Heteronuclear Cross-Relaxation Effects in the NMR Spectroscopy of Hyperpolarized Targets

Donovan, K.J., A. Lupulescu, and L. Frydman, Heteronuclear Cross-Relaxation Effects in the NMR Spectroscopy of Hyperpolarized Targets. ChemPhysChem, 2014. 15(3): p. 436-443.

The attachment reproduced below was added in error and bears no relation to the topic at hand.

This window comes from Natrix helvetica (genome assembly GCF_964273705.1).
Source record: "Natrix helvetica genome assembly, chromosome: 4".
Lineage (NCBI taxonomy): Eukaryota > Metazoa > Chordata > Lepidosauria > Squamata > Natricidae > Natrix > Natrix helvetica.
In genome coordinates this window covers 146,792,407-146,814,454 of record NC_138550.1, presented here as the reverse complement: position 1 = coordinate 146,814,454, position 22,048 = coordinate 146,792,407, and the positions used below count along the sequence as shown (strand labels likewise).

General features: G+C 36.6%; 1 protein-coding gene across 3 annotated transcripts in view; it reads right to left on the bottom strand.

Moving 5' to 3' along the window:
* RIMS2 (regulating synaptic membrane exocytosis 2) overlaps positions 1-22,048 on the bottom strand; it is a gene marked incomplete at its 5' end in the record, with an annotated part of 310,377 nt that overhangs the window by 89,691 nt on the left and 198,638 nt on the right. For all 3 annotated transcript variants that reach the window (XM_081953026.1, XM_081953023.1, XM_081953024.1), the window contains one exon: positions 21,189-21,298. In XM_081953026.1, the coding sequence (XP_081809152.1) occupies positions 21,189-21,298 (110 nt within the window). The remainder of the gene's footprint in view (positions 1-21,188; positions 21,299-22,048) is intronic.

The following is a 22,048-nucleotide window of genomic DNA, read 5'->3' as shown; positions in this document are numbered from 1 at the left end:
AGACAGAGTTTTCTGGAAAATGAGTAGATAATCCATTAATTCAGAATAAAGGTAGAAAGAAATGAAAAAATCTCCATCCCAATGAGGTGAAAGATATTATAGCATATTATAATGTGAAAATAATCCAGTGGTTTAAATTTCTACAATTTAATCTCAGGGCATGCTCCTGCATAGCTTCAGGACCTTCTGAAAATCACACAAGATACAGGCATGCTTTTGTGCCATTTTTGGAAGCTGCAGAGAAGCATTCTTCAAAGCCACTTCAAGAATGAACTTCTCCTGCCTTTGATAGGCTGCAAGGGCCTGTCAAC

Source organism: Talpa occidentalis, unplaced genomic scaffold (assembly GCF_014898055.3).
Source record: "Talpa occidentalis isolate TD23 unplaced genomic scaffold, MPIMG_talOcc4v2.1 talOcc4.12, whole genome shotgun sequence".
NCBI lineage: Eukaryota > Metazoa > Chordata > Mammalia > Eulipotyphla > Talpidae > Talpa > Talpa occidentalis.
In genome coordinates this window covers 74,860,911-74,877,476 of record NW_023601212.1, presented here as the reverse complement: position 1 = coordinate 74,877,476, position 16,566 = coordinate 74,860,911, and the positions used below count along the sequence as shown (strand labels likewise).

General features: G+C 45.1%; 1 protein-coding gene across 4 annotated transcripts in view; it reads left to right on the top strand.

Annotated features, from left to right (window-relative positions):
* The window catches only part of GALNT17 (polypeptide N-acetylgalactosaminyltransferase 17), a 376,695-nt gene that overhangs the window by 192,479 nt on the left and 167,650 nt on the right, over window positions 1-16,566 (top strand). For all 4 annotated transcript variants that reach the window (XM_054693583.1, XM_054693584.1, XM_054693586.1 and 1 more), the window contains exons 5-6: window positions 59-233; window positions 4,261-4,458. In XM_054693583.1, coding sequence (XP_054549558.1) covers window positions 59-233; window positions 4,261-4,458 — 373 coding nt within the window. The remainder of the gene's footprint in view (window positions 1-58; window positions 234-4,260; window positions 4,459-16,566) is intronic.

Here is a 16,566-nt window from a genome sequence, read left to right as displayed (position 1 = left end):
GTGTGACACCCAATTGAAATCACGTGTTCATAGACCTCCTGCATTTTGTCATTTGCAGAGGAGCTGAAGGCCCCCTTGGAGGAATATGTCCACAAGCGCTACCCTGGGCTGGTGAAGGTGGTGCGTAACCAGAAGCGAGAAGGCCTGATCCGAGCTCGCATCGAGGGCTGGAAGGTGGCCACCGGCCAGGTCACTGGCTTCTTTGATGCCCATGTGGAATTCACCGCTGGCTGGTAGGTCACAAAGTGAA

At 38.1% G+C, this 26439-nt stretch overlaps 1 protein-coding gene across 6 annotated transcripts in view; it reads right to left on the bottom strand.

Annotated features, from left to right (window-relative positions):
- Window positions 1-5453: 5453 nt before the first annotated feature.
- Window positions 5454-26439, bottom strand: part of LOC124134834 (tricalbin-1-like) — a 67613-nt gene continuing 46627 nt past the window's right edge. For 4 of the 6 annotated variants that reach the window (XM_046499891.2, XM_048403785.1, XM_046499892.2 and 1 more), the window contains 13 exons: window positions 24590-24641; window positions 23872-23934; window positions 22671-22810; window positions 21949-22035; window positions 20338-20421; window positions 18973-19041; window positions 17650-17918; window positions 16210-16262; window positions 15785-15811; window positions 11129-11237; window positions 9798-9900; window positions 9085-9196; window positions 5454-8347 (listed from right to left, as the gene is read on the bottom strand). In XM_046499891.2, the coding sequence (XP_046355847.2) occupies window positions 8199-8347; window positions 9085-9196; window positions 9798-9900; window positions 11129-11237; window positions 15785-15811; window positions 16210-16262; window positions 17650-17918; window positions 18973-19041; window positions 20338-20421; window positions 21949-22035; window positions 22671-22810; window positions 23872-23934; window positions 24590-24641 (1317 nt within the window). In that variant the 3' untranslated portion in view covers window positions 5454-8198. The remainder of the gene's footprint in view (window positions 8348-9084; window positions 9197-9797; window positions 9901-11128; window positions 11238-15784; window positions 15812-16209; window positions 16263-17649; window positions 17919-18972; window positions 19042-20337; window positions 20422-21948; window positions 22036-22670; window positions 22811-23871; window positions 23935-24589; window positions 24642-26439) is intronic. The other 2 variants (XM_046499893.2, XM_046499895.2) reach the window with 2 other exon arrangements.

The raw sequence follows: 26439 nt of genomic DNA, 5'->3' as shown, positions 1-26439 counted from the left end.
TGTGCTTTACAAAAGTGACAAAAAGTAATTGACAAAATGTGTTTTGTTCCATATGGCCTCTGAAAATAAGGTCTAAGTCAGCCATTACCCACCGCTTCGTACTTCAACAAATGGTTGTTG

Dissolution dynamic nuclear polarization (DNP) enables high-sensitivity solution-phase NMR experiments on long-lived nuclear spin species such as (15)N and (13)C. This report explores certain features arising in solution-state (1)H NMR upon polarizing low-gamma nuclear species. Following solid-state hyperpolarization of both (13)C and (1)H, solution-phase (1)H NMR experiments on dissolved samples revealed transient effects, whereby peaks arising from protons bonded to the naturally occurring (13)C nuclei appeared larger than the typically dominant (12)C-bonded (1)H resonances. This enhancement of the satellite peaks was examined in detail with respect to a variety of mechanisms that could potentially explain this observation. Both two- and three-spin phenomena active in the solid state could lead to this kind of effect; still, experimental observations revealed that the enhancement originates from (13)C–>(1)H polarization-transfer processes active in the liquid state. Kinetic equations based on modified heteronuclear cross-relaxation models were examined, and found to well describe the distinct patterns of growth and decay shown by the (13)C-bound (1)H NMR satellite resonances. The dynamics of these novel cross-relaxation phenomena were determined, and their potential usefulness as tools for investigating hyperpolarized ensembles and for obtaining enhanced-sensitivity (1)H NMR traces was explored.

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